Home > Highlighting JAPAN >Highlighting Japan February 2016>Home away from home

Highlighting JAPAN

Packed with Style

Thomas Bertrand’s firm Bento&co markets Japan’s signature bento boxes and related products in about ninety countries. He’s helped fuel consumer fascination with these containers, particularly in France, to the extent that French dictionaries now include the word “bento.”

Thomas Bertrand, a native of France, first came to Japan in August 2003, entering the country as an exchange student at Kyoto University.

“Japanese anime was very popular during the 1980s in France, especially shows like Dragon Ball and Captain Tsubasa,” he says. “And home video game systems like the Famicon (Nintendo Entertainment System) were also trending, so of course my generation grew up very familiar with those things. Naturally I had a great interest in Japan, and I came here so that I could study the country’s history, culture and economy.”

Bertrand started a blog in 2005, mainly about Japanese culture and his life in Kyoto. As the blog became popular, he developed connections with a great many people, including French journalists and other French nationals living in the Kansai region, which spurred him to consider starting a business. Although he began with the idea of introducing things unique to Japan to the rest of the world, he couldn’t decide on what he wanted to share.

In 2008, however, he heard from his mother in France that Japanese bento boxes were being featured in a French magazine. Bertrand was instantly convinced that this was it. He discovered that while plenty of websites were introducing bentos, few were selling bento boxes. The next day he ordered catalogues from manufacturers, and soon after acquired an inventory of ten different types of bento box at a cost of about 50,000 yen. He got friends he had met through the blog to help him with the website’s construction and design, and launched his site Bento&co about two weeks later.

France is a country with a rich and bountiful food culture. Many people attend cooking classes there taught by three-star chefs, and the Japanese bento box aligned perfectly with the esthetic souls of the French people, who love to enjoy beautiful and delicious meals. Furthermore, with the effects of the 2008 financial crisis still fresh, many people were bringing their lunches instead of dining out at expensive restaurants. Bento&co has enjoyed better-than-expected results ever since.

Thanks to being mentioned in an English-language blog, Bento&co also began receiving orders from North America and the UK, and in 2010 Bertrand launched an English-language version of his website. The company now receives orders from ninety nations; although most of them are from North America, Europe and Asia, orders come in from countries like Israel and Togo as well. In addition to ongoing wholesale distribution to overseas department stores and restaurants, Bento&co opened a bricks-and-mortar specialty store in Kyoto in 2012.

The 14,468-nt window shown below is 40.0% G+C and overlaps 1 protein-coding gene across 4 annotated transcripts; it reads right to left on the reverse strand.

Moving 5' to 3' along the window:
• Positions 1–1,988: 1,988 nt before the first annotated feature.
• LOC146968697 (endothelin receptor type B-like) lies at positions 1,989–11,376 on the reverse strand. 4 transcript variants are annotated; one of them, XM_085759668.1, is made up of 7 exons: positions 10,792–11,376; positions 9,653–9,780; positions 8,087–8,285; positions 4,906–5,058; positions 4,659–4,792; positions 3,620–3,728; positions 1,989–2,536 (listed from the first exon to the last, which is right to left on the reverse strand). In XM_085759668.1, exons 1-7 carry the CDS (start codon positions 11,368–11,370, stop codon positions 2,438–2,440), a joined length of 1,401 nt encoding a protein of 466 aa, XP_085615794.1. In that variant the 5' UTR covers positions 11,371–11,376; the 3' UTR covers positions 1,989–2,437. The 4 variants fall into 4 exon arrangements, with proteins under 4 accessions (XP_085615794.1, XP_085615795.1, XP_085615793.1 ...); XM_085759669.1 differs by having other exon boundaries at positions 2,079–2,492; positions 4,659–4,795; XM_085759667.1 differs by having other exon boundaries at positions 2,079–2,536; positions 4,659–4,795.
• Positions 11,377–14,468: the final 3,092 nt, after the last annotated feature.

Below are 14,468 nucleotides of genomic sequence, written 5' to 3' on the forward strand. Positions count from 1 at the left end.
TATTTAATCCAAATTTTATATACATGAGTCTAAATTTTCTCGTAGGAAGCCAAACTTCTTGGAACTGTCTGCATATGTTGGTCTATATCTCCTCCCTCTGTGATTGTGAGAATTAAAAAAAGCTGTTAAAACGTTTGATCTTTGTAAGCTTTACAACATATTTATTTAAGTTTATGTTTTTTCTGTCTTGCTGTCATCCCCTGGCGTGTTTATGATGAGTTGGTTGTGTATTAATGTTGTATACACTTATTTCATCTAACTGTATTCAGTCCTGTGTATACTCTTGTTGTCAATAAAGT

The current product lineup features over a thousand varieties and fifteen original products. Bertrand’s standard for selecting products is simple: “Whether or not I like it,” he says. In many cases, he adds, he has succeeded in presenting manufacturers’ bento boxes in ways that “revive” them as hit products.

His clients include manufacturers who now enjoy overseas sales ratios in excess of 10 percent, which has helped Bertrand gain deeper levels of trust in his business relationships. He has even begun to accompany manufacturers’ representatives to trade fairs such as “Maison & Objet” in Paris—the largest of its kind in Europe—as well as major gift fairs in Sydney, Australia.

“Anytime something new is born, it is always because of connections to people,” Bertrand observes. “Our bestseller is the Hakoya double stack bento box, and that came about from a casual conversation I had with a manufacturer after looking at a kokeshi doll. I said, wouldn’t it be fun if we could have a bento box like this?”

Bertrand has been developing paper-based bento boxes for use in catering and at hotels and restaurants. He’s also expanded his product lineup to include stationery, food items and cookware. In February and November of 2016, he plans to widen his scope of activity, opening a pop-up shop in Paris, among other endeavors.

Bento&co’s theme is “to bring Japan closer,” according to Bertrand. “Starting with bento boxes, I want to deliver the wonderful things that Japan can offer to people all over the world,” he states, “and I want to make them as easy as possible to order from anywhere, anytime, and deliver them smoothly to our customers.”